James Smith has forcefully criticised Wright on this point:
There's another layer here that adds to my frustration: Wright regularly faults the catholic creedal tradition as the villain that tempted us to miss this "forgotten story." Nicea and Chalcedon are blinders and screens that prevent us from seeing what Wright, "the historian," has uncovered. The creedal tradition, on Wright's account, was fixated on ontological questions about divinity and humanity and thus missed the backstory of Israel's covenant which really makes sense of the Gospels. And so when he frames his argument, even if he doesn't reject "Nicene Christianity," he certainly dismisses it and sees little if any value in it. For those of us who have been struggling to get evangelical and Reformed folk to remember they are catholic, it is disconcerting to have yet another teacher come along and promise a new "secret key" to unlock the Bible.As one who has been a tireless defender of the creeds in the life of the church, I can sympathize somewhat with Smith's frustration. Nevertheless, he is being unfair to Wright on at least two counts. First, Wright doesn't propose a "secret" key to understanding the Gospels. As a historian, he is simply doing what all Evangelicals claim is their first interpretative task: understanding the text historically. Who indeed seriously doubts that the ontological Christology of Nicea and Chalcedon—true and important though I affirm it to be—has had a deleterious influence on how many Christians read the Gospels? My own experience of trying to convince students that the Gospels' portrayals of Jesus' physical and intellectual limitations are to be taken at face value has proven to me that Wright's concerns at this point are spot-on.
Second, Wright certainly doesn't "see little of any value" in the creeds. He explicitly sees them as full of "solemn truth and supple wisdom" (16). The problem lies in how they are used. After all, the creeds developed as responses to heresies such as docetism, Arianism, and Nestorianism. As such, they serve as "boundary markers" serving a definitional function for authentic Christian belief. The problem lies when they are turned into an implicit or even explicit teaching syllabus to define what it is that Christians need to know about God, Christ, the Spirit, etc. (18-19). It is when this transformation takes place that the creeds often do serve as blinders to what the texts of the Gospels are actually saying. Better that the creeds be understood in conjunction with that other liturgical stalwart, the Lord's Prayer, which petitions, "Thy kingdom come, thy will be done, on earth as it is in heaven." By doing so, the balance can be redressed significantly.
Wright's major diagnosis, I believe, is absolutely correct. I know, as a lifelong theological student, that the Gospels have, in my circles at least, been subordinated to the supposed "propositional" theology of the Apostle Paul. Paul, it is commonly thought, presents the definitive "gospel" of Christ's atoning death and resurrection, with the result that the bulk of the (apparently ironically-named) "Gospels" are often relegated to the subordinate concerns of history, ethics, and illustration of truth delineated elsewhere. Even my seminary education unwittingly contributed to this perception by using Ephesians, 1 Corinthians, and Romans as the foundation for the school's required Greek exegesis courses (they have since thankfully changed). In today's post-modern climate, things are changing because of the now-fashionable prioritization of "stories." But the residual effects of the Gospels' prior marginalization remain in many circles.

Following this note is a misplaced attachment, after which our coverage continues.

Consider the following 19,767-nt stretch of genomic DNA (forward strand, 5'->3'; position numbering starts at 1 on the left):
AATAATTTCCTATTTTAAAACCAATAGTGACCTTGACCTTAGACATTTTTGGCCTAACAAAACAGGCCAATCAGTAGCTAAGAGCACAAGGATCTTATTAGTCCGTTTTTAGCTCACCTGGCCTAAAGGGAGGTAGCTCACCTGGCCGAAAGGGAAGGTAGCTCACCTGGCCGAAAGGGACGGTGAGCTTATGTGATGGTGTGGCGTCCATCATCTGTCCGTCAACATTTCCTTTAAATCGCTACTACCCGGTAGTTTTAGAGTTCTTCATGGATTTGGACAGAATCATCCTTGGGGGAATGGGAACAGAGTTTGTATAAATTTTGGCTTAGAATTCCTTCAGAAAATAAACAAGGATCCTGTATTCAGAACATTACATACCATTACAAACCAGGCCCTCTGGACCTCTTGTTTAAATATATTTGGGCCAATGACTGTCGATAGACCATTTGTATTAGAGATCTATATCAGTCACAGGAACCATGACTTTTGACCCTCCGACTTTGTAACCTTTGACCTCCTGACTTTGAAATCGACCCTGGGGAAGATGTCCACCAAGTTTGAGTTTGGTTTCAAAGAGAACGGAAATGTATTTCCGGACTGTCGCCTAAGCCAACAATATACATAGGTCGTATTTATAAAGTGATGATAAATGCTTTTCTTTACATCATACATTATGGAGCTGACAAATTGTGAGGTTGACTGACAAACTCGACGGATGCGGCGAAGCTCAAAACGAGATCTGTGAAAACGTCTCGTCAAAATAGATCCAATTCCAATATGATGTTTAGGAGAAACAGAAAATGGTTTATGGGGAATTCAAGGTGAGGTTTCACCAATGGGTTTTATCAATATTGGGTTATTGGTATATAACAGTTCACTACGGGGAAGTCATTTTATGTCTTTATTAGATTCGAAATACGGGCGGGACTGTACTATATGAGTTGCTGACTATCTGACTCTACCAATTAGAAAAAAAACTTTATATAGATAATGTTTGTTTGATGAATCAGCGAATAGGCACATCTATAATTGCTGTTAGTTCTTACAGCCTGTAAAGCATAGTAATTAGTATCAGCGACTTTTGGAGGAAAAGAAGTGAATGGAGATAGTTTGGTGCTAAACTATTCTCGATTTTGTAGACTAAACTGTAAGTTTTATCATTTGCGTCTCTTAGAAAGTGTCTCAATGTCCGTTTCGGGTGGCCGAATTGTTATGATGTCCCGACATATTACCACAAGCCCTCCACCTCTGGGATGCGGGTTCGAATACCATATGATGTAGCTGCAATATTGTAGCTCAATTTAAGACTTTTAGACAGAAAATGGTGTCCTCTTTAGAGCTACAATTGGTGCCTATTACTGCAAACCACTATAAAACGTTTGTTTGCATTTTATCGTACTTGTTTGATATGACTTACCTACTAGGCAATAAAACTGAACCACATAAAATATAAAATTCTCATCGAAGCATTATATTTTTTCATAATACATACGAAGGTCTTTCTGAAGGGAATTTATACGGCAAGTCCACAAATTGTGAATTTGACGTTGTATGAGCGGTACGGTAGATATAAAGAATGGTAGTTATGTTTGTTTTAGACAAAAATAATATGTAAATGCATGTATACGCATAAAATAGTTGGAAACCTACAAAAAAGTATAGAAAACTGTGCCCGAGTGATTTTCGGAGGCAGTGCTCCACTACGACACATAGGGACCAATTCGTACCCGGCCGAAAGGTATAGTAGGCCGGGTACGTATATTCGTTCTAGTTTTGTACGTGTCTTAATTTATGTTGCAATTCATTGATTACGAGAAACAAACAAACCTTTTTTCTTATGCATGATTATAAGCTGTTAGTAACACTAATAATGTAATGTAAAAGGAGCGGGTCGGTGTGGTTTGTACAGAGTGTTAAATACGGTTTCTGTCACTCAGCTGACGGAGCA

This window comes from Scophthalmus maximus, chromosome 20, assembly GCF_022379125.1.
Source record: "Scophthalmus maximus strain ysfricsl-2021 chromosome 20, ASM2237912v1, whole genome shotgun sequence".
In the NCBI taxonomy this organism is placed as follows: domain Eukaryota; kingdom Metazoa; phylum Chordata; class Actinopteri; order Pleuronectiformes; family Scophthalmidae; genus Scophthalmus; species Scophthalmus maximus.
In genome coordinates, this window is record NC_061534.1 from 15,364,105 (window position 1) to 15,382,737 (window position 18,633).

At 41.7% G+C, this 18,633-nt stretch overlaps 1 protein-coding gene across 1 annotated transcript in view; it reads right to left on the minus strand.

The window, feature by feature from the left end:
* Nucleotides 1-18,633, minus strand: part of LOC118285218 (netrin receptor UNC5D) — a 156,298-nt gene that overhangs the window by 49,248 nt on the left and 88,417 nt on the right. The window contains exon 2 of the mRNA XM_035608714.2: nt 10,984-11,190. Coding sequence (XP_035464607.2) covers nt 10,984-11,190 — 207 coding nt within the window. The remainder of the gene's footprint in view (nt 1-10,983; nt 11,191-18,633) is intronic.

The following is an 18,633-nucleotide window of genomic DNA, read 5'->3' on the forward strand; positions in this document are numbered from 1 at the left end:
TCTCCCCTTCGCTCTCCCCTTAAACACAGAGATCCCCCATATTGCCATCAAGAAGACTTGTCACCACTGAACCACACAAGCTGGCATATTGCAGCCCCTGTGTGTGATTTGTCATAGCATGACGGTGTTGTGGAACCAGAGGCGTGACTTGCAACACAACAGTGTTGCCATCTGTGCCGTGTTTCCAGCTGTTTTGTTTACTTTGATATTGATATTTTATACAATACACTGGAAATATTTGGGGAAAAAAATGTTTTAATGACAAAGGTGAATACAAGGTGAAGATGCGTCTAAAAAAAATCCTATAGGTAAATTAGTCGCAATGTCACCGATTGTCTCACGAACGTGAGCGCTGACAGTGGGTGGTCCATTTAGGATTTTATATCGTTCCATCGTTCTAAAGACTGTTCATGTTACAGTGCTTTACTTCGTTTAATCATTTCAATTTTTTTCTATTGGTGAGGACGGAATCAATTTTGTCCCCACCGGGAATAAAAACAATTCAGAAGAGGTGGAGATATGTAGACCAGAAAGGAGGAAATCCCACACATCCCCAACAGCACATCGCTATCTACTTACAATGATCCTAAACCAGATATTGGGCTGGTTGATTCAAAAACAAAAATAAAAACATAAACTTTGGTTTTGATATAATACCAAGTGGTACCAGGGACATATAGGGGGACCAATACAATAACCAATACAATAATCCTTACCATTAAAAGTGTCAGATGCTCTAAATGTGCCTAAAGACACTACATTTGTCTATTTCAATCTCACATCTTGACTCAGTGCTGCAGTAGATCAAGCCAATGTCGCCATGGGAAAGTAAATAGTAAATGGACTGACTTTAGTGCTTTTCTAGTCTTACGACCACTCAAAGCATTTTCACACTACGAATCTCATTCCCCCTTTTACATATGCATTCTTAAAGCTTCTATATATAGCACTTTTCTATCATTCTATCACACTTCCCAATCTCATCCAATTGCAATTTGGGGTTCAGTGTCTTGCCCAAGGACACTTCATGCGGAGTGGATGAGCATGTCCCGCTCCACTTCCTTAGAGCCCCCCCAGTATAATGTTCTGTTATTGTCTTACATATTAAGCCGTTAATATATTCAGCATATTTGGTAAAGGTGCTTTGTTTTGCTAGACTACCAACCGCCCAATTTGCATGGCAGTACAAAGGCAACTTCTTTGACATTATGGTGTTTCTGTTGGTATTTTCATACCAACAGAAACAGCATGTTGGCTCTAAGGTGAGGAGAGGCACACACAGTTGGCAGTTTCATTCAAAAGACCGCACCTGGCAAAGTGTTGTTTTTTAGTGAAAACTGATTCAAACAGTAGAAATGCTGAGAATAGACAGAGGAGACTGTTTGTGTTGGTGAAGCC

As an Anglican who confesses the creeds daily, Wright may be right to see them having the somewhat mixed influence on Christian understanding of the Gospels. Nevertheless, we must realize that there is New Testament precedent for the type of summaries found in the creeds in the confessional or liturgical fragments found in such texts as 1 Corinthians 15:3-4, Philippians 2:6-11, and 1 Timothy 3:16. The solution is not to abandon or marginalize the creeds—indeed, Wright himself would not do so—but to do a better job teaching the biblical significance of such creedally-affirmed titles as "Christ," "Son of God," and "Lord." Worse is the situation many American Evangelicals find themselves in, namely, the situation of being creedally-uninformed. Such Christians—and these include the majority of the students I have taught—believe with all their hearts that Jesus is "God," but they have no clue as to how this works its way out in their reading of the Gospels. Indeed, many if not most of my students have had to be corrected of such errors as tritheism, docetism, Nestorianism, and even Apollinarianism. It is safe to say that with such understandings of Jesus, the Gospels are going to be difficult indeed to understand correctly.
Wright goes on to list six different ways that Christians in the West have tried—unsuccessfully—to understand the "middle bits" of the Gospels. It is to these that we will turn in our next post.